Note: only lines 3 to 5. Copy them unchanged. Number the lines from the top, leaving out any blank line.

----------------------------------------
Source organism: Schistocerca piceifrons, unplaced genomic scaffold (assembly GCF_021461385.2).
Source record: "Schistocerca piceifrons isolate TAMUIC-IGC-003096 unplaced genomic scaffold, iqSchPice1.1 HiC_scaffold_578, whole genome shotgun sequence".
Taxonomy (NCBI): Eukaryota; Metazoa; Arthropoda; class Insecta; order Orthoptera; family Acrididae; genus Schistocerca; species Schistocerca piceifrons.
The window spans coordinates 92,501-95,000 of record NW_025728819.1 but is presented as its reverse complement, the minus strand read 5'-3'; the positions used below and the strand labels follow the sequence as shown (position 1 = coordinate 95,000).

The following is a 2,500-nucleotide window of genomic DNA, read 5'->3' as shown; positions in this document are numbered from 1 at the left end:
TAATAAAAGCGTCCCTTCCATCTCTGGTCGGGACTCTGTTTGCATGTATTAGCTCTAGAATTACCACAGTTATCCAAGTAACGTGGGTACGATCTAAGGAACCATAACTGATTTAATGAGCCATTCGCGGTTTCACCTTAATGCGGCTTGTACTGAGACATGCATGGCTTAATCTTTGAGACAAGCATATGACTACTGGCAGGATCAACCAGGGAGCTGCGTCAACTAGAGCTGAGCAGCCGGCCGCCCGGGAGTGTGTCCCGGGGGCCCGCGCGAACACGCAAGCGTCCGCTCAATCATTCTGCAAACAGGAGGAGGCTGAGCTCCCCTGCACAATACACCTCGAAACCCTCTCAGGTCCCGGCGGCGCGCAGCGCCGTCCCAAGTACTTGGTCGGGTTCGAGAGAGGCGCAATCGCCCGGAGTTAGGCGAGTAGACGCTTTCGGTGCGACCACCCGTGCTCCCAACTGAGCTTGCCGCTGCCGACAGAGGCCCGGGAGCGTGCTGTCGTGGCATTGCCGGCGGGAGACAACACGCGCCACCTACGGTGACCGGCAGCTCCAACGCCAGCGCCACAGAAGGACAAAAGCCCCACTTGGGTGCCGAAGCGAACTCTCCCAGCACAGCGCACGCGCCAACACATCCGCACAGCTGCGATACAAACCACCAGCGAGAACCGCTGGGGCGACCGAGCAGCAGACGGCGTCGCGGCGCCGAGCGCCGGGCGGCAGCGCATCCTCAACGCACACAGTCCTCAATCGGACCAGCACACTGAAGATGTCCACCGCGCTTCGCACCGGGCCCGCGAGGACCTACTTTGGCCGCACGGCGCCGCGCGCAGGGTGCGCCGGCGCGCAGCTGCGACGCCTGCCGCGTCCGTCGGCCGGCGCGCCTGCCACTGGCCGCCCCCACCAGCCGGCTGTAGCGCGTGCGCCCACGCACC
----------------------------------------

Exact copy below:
Taxonomy (NCBI): Eukaryota; Metazoa; Arthropoda; class Insecta; order Orthoptera; family Acrididae; genus Schistocerca; species Schistocerca piceifrons.
The window spans coordinates 92,501-95,000 of record NW_025728819.1 but is presented as its reverse complement, the minus strand read 5'-3'; the positions used below and the strand labels follow the sequence as shown (position 1 = coordinate 95,000).

The following is a 2,500-nucleotide window of genomic DNA, read 5'->3' as shown; positions in this document are numbered from 1 at the left end: